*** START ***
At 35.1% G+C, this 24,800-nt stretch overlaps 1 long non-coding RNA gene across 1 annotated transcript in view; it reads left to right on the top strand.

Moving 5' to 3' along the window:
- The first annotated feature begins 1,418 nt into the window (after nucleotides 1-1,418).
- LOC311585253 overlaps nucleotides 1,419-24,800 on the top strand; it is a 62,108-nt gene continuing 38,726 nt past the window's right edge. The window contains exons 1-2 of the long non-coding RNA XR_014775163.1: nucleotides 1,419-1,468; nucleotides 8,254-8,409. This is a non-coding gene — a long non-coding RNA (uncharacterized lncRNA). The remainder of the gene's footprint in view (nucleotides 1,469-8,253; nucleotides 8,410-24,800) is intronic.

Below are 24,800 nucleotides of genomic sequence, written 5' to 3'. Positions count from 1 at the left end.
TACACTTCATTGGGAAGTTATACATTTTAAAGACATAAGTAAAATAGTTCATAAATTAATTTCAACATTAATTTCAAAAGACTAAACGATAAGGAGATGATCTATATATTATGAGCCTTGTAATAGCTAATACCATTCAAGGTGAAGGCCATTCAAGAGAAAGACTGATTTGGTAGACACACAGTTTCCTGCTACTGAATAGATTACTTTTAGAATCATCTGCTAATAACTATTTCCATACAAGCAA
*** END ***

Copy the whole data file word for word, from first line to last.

At 35.1% G+C, this 24,800-nt stretch overlaps 1 long non-coding RNA gene across 1 annotated transcript in view; it reads left to right on the top strand.

Moving 5' to 3' along the window:
- The first annotated feature begins 1,418 nt into the window (after nucleotides 1-1,418).
- LOC311585253 overlaps nucleotides 1,419-24,800 on the top strand; it is a 62,108-nt gene continuing 38,726 nt past the window's right edge. The window contains exons 1-2 of the long non-coding RNA XR_014775163.1: nucleotides 1,419-1,468; nucleotides 8,254-8,409. This is a non-coding gene — a long non-coding RNA (uncharacterized lncRNA). The remainder of the gene's footprint in view (nucleotides 1,469-8,253; nucleotides 8,410-24,800) is intronic.

Below are 24,800 nucleotides of genomic sequence, written 5' to 3'. Positions count from 1 at the left end.
TACACTTCATTGGGAAGTTATACATTTTAAAGACATAAGTAAAATAGTTCATAAATTAATTTCAACATTAATTTCAAAAGACTAAACGATAAGGAGATGATCTATATATTATGAGCCTTGTAATAGCTAATACCATTCAAGGTGAAGGCCATTCAAGAGAAAGACTGATTTGGTAGACACACAGTTTCCTGCTACTGAATAGATTACTTTTAGAATCATCTGCTAATAACTATTTCCATACAAGCAA